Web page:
This author, one of the most voluminous and laborious writers on the laws and constitution of Germany, considers this very in. teresting fubject in every point of view, His performance is indeed rather too diffuse ; but valuable and instructive. Instruction sur la Manière de desinfecter les Cuirs des Beftiaux morts de la epizootie, & de les rendre propres à être travaillés dans les Tanneries fans y porter de Contagion. Par M. Vicq. d'Azyr. Paris.
A single but interesting sheet, as it may contribute towards lefsening the loss of the poor country people, by saving at least the hides and skills of the cattle dead by epidemical diseafes. Recueil de Difertations hißoriques et critiques, avec des nouvelles Af
fe-trons sur la Vegetation spontanée des Coquilles du Chaieau des Placés. Par M. de la Sauvagère. 410. wish s elegant Plates. Paris.
The firit and greater part of this collection contains an uninteresting dispute with. Mr. Robin, on some French antiquities
near Angers. But the more striking part of this publication are the author's repeated assertions concerning a spontaneous vegetation of Mells near his relidence ; whose examen we must leave to Mello Buffon, Guettard, and other naturalists in France. La Théorie du Chirurgien ou Anatomie en general et en particulier de Corps humain, avec des Observations chirurgiques sur chaque partie par M. Durand.
2 vols. 8vo. Paris. A manual of anatomy according to M. Winslow's system and method, without either alteration or improveinent.
POETRY. A Collečtion of the Pieces formerly published by Henry Brooke, Ejq.
To which are added several Plays and Poems, now firft printed. 4 vols. 8voi ilo is. Jewed: Cadell. HE author of these pieces, who is a native of Ireland, is
well known to the public, as a writer, by his tragedy of Gustavus Vasa, printed in 1938, the Eari of Effex in 1961, the Fool of Quality, 5 volumes, in 1766 and 1770, and other publications.
The present collection confifts of the following articles : Uni. versal Beauty, a philosophical poem on the works of the creation, in fix books; Conftantia, or the Man of Law's Tale of Chau. ter, modernized; Redemption, a Poem *; Four Fables, viz. the Temple of Hymen, the Sparrow and Dove, the Female Se. ducers, Love and Vanity ; the last Speech of John Good, vol. garly called Jack the Giant-que ler, who was condemned April 1, 1745, and executed on the 3d of May following ; eight Tragedies, entitled, Guftavos Vasa, the Earl of Eflex, Antony and Cleopatra, the Impostor or Mahomet, earl of Weftmorland or Bruern, Cymbeline king of Britain, Montezuma, and the Veftal Virgin; Little John (John Good) and the Giants, a dramatic opera (prohibited after the firft night's representation); the Contending Brothers, a comedy ; three comedies of two acts, the Charitable Association, the Female Officer, and the Marriage Contract ; Ruth, an oratorio; several Prologues and Epilogues ; Verses to the Memory of Lieutenant Colonel Clements ; a Character (Dr. Lucas's]; an Address to Mr. B. on advertising his Treatise on the Interests of Ireland; the Pa. triotism of Ireland, a ballad ; the Question, inscribed to lady Caroline Rüffel; and Coorade, a fragment.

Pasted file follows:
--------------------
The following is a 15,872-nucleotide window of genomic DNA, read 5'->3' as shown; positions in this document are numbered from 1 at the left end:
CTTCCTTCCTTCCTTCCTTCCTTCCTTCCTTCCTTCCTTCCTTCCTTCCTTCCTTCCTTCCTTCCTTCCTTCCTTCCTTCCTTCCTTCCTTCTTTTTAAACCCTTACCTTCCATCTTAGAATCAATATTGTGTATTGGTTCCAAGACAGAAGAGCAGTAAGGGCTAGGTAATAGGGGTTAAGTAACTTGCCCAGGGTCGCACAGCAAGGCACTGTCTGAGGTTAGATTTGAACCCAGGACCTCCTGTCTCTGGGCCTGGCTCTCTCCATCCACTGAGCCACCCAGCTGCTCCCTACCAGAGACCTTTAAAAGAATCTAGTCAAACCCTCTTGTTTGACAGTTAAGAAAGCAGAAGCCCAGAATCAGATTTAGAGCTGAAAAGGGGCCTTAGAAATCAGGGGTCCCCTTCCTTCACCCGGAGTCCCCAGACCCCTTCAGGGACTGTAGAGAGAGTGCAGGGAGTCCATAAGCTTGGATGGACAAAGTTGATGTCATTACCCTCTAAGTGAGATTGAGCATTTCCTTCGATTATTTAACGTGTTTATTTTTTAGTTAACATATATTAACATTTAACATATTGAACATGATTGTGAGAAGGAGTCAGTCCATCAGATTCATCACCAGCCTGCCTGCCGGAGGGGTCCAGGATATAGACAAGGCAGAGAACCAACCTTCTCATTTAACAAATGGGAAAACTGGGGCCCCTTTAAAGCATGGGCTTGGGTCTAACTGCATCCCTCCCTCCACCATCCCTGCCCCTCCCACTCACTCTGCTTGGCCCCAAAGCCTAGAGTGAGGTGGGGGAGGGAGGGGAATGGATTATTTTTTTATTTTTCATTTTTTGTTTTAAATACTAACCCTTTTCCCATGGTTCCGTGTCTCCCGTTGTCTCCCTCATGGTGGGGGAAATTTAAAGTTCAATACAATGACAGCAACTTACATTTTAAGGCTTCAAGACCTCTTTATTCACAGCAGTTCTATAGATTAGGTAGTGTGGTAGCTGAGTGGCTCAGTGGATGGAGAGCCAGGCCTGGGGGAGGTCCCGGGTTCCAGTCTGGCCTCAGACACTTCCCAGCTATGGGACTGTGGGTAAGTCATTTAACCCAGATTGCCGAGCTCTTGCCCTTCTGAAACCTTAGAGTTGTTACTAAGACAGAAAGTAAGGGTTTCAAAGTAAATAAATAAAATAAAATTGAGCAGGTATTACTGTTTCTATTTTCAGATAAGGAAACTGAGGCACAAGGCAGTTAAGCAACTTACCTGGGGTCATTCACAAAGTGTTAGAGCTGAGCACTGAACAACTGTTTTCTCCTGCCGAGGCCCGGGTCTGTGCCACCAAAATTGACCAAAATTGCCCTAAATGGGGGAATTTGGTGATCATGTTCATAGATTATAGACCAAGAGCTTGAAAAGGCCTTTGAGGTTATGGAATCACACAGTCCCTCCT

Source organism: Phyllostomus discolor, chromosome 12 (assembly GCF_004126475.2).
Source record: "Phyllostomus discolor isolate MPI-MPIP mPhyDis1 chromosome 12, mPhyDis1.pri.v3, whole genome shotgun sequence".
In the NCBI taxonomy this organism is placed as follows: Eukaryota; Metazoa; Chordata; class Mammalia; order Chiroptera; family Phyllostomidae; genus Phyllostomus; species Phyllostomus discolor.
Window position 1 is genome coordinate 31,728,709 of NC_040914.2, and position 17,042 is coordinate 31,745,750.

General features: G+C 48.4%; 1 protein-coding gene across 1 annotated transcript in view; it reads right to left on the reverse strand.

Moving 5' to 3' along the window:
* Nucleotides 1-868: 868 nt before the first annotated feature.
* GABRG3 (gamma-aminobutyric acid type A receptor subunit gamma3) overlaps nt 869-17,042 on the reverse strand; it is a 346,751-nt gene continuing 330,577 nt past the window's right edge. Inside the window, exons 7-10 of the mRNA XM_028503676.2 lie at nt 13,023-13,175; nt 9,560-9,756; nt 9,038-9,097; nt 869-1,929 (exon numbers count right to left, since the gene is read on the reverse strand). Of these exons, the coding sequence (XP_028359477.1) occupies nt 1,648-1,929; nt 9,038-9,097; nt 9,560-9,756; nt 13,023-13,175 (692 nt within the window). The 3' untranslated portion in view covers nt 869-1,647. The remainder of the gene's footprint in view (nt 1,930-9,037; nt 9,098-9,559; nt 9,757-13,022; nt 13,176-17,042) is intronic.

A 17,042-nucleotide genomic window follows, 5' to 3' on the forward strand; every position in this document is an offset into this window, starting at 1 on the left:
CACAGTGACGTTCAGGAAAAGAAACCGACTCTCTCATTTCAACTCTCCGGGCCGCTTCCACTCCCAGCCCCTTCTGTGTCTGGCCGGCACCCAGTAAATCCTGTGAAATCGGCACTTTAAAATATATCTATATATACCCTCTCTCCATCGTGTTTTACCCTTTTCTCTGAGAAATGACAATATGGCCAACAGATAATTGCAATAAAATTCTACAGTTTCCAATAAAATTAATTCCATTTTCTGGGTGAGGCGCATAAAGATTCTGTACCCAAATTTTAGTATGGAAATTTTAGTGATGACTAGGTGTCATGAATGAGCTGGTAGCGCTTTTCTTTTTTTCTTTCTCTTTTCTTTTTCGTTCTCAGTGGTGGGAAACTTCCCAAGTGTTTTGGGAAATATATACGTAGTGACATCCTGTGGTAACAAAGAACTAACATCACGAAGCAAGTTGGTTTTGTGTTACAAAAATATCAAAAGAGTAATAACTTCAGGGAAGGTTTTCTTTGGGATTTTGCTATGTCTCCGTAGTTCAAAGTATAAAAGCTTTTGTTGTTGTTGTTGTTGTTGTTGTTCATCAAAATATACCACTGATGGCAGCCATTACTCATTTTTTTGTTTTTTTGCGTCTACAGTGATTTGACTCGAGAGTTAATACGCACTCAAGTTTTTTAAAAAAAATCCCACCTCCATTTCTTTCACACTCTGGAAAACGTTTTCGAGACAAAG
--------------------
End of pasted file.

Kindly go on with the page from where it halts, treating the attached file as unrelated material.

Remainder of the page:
Though this writer is not to be ranked in the first class of poets, his productions have a considerable Mare of merit; they bear the marks of a strong genius, a pious curn of mind, and integrity of heart. His dramatic pieces breathe a spirit of li. berty and patriotic ze 1. See Cris. Rev., vol. xxxv. p. 69.